The UAE, together with its ally Saudi Arabia, played a highly visible role in helping make peace between Eritrea and Ethiopia. As its footprint across the Horn of Africa grows, the UAE should avoid having intra-Gulf competition colour its engagement.
Originally published in The New York Times
Yemen’s southern separatists, trained and equipped by United Arab Emirates (UAE), seized southern city of Aden from Saudi-backed Hadi govt forces, pitting UAE interests against those of Saudi Arabia, which opposes Yemen’s partition. In Yemen, UAE-backed Southern Transitional Council (STC) 7-10 Aug seized control of provisional capital Aden and expelled pro-govt forces allied to Riyadh, including armed groups closely associated with Islamist Islah party (see Yemen). High-level delegations from UAE and Saudi Arabia, including UAE Crown Prince Sheikh Mohammed and Saudi King Salman, met in Saudi city of Mecca 12 Aug and jointly called for parties to “prioritise dialogue and reason in interest of Yemen”. Following Saudi call for emergency summit on matter in Jeddah, UAE 17 Aug confirmed alignment with Riyadh but did not join Saudi Arabia’s calls for STC to leave Aden. Abu Dhabi 20 Aug rejected Yemeni govt’s accusations that it was supporting secessionists and held Yemeni President Hadi partially responsible for clashes. Saudi and UAE FMs 26 Aug issued joint statement reaffirming coalition’s support to Hadi govt while condemning “defamation” of UAE; Abu Dhabi 28 Aug denied Hadi govt’s allegations of torture in secret prisons. Minister of State al-Sultan al-Jaber 17 Aug attended signing of Sudan’s Transitional Government agreement in Sudanese capital Khartoum.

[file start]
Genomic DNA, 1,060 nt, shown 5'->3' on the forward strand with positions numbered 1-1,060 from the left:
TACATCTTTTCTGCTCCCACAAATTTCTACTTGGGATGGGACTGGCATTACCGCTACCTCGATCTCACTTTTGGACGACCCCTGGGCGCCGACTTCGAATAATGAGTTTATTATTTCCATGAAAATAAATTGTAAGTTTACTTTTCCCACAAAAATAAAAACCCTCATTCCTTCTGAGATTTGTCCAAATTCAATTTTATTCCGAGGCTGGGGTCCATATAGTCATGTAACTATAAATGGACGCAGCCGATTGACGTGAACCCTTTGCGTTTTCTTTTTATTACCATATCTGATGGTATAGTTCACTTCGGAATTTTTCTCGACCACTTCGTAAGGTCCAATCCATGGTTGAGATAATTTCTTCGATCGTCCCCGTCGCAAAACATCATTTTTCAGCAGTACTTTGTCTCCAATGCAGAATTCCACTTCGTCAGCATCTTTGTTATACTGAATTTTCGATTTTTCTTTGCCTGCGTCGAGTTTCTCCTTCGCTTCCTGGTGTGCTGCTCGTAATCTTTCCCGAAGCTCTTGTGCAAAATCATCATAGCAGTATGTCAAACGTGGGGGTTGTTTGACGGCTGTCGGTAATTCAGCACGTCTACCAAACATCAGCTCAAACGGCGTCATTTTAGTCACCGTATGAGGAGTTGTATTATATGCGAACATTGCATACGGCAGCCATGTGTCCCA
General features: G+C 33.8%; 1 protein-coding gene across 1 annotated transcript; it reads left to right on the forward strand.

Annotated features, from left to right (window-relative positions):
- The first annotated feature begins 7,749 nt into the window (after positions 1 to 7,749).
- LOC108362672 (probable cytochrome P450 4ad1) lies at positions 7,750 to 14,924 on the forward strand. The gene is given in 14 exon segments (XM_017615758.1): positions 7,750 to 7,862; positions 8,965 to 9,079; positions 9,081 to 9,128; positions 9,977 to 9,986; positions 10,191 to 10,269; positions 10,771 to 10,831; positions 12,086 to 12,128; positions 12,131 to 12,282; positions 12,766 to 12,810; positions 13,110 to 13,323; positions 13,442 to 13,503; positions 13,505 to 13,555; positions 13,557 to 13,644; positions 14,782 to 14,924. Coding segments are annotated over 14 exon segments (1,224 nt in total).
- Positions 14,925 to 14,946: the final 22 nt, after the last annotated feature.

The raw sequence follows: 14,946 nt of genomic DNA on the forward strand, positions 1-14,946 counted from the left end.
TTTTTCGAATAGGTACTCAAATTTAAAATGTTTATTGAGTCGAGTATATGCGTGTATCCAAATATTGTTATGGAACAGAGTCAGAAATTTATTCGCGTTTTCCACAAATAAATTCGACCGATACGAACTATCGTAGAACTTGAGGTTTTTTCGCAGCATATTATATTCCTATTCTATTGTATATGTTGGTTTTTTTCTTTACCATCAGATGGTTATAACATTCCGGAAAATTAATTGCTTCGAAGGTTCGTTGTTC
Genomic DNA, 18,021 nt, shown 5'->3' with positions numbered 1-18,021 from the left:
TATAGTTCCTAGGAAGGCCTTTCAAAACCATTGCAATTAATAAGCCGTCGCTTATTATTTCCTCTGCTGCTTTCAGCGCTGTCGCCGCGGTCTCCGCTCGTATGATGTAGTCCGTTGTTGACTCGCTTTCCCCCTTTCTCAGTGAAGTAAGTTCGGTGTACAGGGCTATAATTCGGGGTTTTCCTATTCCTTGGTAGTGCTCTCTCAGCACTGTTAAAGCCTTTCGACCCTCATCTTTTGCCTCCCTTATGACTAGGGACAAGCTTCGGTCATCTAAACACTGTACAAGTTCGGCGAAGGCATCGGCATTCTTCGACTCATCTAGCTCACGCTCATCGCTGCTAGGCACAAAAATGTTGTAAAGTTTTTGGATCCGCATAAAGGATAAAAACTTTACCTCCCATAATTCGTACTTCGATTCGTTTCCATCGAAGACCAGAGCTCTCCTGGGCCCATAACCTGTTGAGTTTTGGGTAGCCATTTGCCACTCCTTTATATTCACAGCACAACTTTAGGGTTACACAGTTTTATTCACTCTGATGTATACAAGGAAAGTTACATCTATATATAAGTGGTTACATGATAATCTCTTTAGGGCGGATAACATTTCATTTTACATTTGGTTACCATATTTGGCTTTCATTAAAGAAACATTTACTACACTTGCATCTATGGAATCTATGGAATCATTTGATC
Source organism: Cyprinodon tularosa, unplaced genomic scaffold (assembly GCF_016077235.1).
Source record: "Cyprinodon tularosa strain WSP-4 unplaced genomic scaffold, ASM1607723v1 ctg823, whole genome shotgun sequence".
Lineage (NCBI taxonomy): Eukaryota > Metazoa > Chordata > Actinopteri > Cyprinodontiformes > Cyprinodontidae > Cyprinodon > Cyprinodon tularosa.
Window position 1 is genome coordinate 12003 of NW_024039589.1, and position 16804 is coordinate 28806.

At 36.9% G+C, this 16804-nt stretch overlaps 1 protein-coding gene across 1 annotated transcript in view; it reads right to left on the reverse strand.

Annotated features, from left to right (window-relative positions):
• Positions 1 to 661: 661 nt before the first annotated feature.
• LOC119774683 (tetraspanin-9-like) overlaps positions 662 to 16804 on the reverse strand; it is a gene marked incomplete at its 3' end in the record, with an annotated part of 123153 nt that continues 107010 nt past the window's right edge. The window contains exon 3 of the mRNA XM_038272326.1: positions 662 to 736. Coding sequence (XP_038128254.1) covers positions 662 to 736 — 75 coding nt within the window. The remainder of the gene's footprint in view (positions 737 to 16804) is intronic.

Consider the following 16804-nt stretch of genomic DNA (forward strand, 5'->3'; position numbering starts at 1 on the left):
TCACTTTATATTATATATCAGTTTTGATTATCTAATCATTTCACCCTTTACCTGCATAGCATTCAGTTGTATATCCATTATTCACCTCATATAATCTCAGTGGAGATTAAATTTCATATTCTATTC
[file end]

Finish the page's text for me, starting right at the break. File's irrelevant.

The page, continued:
The quarrel between Gulf monarchies has spilled into Somalia, with the fragile state now caught between the rival interests of Qatar and the United Arab Emirates. The competition has already aggravated intra-Somali disputes. All sides should take a step back before these tensions mount further.